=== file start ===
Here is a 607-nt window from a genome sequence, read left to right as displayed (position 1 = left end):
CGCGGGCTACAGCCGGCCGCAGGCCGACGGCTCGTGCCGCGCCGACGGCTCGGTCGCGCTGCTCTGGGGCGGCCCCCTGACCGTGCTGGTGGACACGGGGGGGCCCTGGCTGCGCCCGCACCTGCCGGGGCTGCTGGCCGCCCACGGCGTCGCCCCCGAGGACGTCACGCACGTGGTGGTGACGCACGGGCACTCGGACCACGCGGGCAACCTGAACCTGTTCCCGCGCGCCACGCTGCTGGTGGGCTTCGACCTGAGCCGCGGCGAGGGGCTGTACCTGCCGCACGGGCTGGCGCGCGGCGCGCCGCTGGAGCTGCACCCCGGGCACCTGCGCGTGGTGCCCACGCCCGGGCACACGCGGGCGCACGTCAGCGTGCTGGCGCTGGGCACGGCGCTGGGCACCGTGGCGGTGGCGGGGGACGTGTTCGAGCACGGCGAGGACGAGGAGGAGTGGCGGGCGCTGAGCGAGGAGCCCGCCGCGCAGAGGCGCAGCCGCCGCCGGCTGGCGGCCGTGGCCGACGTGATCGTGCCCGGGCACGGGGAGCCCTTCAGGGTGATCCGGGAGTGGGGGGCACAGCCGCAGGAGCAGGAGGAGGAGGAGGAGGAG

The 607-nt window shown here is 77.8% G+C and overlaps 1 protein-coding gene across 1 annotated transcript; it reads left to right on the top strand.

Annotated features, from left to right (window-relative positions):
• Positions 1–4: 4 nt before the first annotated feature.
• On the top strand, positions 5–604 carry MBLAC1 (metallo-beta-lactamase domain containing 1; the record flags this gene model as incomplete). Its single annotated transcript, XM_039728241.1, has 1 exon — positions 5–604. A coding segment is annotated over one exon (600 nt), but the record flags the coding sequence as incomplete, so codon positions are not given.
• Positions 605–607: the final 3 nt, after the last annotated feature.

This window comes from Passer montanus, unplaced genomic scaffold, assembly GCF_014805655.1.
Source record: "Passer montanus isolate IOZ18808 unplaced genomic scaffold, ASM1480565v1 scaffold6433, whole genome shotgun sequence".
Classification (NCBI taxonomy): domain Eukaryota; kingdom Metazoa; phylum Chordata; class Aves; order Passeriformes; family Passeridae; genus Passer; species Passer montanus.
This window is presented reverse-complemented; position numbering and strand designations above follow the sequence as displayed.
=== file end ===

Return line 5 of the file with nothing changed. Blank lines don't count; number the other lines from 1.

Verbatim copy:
• Positions 1–4: 4 nt before the first annotated feature.